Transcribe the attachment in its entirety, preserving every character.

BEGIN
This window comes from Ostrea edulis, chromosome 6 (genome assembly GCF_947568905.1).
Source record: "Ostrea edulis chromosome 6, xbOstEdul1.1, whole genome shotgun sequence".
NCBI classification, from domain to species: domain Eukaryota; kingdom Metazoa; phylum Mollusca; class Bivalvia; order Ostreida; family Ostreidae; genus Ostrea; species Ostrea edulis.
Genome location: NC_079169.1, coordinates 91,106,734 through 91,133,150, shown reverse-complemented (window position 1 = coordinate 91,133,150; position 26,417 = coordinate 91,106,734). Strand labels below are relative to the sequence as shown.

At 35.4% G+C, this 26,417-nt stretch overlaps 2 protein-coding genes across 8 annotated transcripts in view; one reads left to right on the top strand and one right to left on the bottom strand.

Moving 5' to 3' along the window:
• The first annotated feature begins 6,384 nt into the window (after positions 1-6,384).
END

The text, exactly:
This window comes from Ostrea edulis, chromosome 6 (genome assembly GCF_947568905.1).
Source record: "Ostrea edulis chromosome 6, xbOstEdul1.1, whole genome shotgun sequence".
NCBI classification, from domain to species: domain Eukaryota; kingdom Metazoa; phylum Mollusca; class Bivalvia; order Ostreida; family Ostreidae; genus Ostrea; species Ostrea edulis.
Genome location: NC_079169.1, coordinates 91,106,734 through 91,133,150, shown reverse-complemented (window position 1 = coordinate 91,133,150; position 26,417 = coordinate 91,106,734). Strand labels below are relative to the sequence as shown.

At 35.4% G+C, this 26,417-nt stretch overlaps 2 protein-coding genes across 8 annotated transcripts in view; one reads left to right on the top strand and one right to left on the bottom strand.

Moving 5' to 3' along the window:
• The first annotated feature begins 6,384 nt into the window (after positions 1-6,384).